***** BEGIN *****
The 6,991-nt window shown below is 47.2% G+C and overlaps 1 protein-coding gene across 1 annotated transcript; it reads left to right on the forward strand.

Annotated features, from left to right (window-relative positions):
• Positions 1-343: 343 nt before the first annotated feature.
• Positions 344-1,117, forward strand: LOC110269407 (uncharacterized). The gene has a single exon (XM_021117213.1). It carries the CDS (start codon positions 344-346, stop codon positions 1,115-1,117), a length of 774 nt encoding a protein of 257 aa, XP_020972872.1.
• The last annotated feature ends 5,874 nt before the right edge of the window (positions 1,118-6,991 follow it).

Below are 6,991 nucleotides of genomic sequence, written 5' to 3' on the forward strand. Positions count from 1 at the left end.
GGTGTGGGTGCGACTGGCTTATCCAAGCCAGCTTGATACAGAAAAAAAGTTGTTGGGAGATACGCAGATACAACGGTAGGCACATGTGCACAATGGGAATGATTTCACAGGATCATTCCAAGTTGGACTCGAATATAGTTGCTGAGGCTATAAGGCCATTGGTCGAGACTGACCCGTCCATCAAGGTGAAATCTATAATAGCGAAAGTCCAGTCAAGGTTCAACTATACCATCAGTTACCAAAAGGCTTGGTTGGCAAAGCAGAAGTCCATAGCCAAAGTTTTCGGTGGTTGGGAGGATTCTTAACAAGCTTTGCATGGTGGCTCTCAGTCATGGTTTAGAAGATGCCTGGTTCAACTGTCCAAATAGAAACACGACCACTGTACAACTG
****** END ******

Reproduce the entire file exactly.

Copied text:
The 6,991-nt window shown below is 47.2% G+C and overlaps 1 protein-coding gene across 1 annotated transcript; it reads left to right on the forward strand.

Annotated features, from left to right (window-relative positions):
• Positions 1-343: 343 nt before the first annotated feature.
• Positions 344-1,117, forward strand: LOC110269407 (uncharacterized). The gene has a single exon (XM_021117213.1). It carries the CDS (start codon positions 344-346, stop codon positions 1,115-1,117), a length of 774 nt encoding a protein of 257 aa, XP_020972872.1.
• The last annotated feature ends 5,874 nt before the right edge of the window (positions 1,118-6,991 follow it).

Below are 6,991 nucleotides of genomic sequence, written 5' to 3' on the forward strand. Positions count from 1 at the left end.
GGTGTGGGTGCGACTGGCTTATCCAAGCCAGCTTGATACAGAAAAAAAGTTGTTGGGAGATACGCAGATACAACGGTAGGCACATGTGCACAATGGGAATGATTTCACAGGATCATTCCAAGTTGGACTCGAATATAGTTGCTGAGGCTATAAGGCCATTGGTCGAGACTGACCCGTCCATCAAGGTGAAATCTATAATAGCGAAAGTCCAGTCAAGGTTCAACTATACCATCAGTTACCAAAAGGCTTGGTTGGCAAAGCAGAAGTCCATAGCCAAAGTTTTCGGTGGTTGGGAGGATTCTTAACAAGCTTTGCATGGTGGCTCTCAGTCATGGTTTAGAAGATGCCTGGTTCAACTGTCCAAATAGAAACACGACCACTGTACAACTG